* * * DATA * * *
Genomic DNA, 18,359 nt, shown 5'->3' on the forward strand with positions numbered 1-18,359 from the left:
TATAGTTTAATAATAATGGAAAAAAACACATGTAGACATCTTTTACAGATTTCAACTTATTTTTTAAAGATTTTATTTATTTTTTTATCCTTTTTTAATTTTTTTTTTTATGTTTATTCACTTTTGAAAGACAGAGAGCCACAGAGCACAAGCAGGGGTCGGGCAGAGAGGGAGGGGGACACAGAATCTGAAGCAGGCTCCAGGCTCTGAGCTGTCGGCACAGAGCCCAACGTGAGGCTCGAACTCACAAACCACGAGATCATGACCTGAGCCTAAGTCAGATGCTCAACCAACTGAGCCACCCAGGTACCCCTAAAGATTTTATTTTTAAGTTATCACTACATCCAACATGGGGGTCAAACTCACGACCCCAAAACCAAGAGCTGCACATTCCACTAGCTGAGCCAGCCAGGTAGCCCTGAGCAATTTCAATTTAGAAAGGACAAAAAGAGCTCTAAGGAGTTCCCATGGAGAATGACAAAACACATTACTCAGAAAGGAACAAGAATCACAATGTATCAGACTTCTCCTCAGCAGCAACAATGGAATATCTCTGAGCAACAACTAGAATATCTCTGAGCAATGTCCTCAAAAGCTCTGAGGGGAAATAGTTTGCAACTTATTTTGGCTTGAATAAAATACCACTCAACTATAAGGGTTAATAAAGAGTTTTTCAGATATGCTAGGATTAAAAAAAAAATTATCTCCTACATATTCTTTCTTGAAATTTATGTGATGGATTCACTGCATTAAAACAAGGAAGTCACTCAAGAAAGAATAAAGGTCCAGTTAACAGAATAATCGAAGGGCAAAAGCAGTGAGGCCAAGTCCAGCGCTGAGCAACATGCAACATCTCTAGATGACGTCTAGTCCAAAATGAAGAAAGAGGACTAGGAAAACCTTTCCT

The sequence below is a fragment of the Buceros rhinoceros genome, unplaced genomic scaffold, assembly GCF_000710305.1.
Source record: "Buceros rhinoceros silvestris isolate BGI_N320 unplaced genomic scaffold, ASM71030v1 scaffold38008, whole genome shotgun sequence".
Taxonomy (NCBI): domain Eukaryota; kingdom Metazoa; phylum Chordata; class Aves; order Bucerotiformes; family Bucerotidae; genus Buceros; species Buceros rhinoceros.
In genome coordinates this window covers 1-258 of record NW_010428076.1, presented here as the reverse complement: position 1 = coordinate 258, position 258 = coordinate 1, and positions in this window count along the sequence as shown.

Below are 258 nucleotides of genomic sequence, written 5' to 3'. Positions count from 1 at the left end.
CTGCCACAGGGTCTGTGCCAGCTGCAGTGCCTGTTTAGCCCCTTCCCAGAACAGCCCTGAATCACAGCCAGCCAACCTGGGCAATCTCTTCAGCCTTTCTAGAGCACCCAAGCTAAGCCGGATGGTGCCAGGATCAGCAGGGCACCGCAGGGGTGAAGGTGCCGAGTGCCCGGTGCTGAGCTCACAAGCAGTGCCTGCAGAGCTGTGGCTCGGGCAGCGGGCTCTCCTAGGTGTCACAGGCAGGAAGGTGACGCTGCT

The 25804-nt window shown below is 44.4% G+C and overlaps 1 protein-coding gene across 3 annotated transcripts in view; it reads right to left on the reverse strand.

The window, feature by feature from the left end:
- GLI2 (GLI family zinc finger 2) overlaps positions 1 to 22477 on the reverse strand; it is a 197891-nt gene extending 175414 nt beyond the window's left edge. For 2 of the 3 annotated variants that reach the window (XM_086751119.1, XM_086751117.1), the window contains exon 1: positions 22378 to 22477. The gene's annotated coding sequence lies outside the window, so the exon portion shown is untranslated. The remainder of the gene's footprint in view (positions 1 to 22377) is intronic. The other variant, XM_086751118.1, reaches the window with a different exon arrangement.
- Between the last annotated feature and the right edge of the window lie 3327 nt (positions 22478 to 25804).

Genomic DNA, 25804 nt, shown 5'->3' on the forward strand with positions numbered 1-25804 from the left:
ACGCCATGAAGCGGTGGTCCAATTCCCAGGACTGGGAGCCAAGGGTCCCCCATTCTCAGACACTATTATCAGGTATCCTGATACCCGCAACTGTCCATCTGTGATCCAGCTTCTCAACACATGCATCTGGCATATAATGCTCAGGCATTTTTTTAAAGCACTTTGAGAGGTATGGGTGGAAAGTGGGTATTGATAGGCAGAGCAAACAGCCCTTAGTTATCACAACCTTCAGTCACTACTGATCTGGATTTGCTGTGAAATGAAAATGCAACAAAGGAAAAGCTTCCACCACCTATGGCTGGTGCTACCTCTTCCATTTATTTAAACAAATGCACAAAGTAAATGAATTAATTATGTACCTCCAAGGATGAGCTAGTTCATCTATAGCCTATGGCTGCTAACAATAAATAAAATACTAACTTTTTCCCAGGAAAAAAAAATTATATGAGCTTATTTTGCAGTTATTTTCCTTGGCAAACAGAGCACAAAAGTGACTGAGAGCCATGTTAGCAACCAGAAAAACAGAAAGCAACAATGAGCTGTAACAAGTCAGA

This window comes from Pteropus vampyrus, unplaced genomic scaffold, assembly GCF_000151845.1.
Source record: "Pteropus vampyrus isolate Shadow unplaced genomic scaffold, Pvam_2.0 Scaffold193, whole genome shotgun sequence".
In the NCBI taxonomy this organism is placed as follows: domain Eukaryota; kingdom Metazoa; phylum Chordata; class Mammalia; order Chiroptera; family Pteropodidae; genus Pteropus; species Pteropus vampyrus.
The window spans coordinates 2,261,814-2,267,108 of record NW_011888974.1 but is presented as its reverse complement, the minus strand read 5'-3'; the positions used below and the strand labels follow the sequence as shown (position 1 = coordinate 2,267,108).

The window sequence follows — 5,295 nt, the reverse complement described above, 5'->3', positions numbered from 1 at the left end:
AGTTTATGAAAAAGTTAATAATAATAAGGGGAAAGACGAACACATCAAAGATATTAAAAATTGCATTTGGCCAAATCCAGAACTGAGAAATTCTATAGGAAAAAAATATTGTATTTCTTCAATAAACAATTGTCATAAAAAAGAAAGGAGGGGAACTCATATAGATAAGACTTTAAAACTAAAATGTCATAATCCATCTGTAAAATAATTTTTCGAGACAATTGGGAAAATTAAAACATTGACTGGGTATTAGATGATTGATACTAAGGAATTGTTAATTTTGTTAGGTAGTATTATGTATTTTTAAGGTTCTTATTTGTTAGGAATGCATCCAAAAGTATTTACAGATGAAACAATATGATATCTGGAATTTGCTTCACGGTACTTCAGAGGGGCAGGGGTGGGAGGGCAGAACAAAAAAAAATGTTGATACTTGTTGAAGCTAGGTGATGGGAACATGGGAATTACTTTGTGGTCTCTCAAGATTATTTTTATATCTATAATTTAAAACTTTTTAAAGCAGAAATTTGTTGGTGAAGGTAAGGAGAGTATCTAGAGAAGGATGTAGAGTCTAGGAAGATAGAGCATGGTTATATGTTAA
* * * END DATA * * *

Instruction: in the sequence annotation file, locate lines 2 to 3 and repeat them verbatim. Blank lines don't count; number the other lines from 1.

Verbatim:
TATAGTTTAATAATAATGGAAAAAAACACATGTAGACATCTTTTACAGATTTCAACTTATTTTTTAAAGATTTTATTTATTTTTTTATCCTTTTTTAATTTTTTTTTTTATGTTTATTCACTTTTGAAAGACAGAGAGCCACAGAGCACAAGCAGGGGTCGGGCAGAGAGGGAGGGGGACACAGAATCTGAAGCAGGCTCCAGGCTCTGAGCTGTCGGCACAGAGCCCAACGTGAGGCTCGAACTCACAAACCACGAGATCATGACCTGAGCCTAAGTCAGATGCTCAACCAACTGAGCCACCCAGGTACCCCTAAAGATTTTATTTTTAAGTTATCACTACATCCAACATGGGGGTCAAACTCACGACCCCAAAACCAAGAGCTGCACATTCCACTAGCTGAGCCAGCCAGGTAGCCCTGAGCAATTTCAATTTAGAAAGGACAAAAAGAGCTCTAAGGAGTTCCCATGGAGAATGACAAAACACATTACTCAGAAAGGAACAAGAATCACAATGTATCAGACTTCTCCTCAGCAGCAACAATGGAATATCTCTGAGCAACAACTAGAATATCTCTGAGCAATGTCCTCAAAAGCTCTGAGGGGAAATAGTTTGCAACTTATTTTGGCTTGAATAAAATACCACTCAACTATAAGGGTTAATAAAGAGTTTTTCAGATATGCTAGGATTAAAAAAAAAATTATCTCCTACATATTCTTTCTTGAAATTTATGTGATGGATTCACTGCATTAAAACAAGGAAGTCACTCAAGAAAGAATAAAGGTCCAGTTAACAGAATAATCGAAGGGCAAAAGCAGTGAGGCCAAGTCCAGCGCTGAGCAACATGCAACATCTCTAGATGACGTCTAGTCCAAAATGAAGAAAGAGGACTAGGAAAACCTTTCCT

The sequence below is a fragment of the Buceros rhinoceros genome, unplaced genomic scaffold, assembly GCF_000710305.1.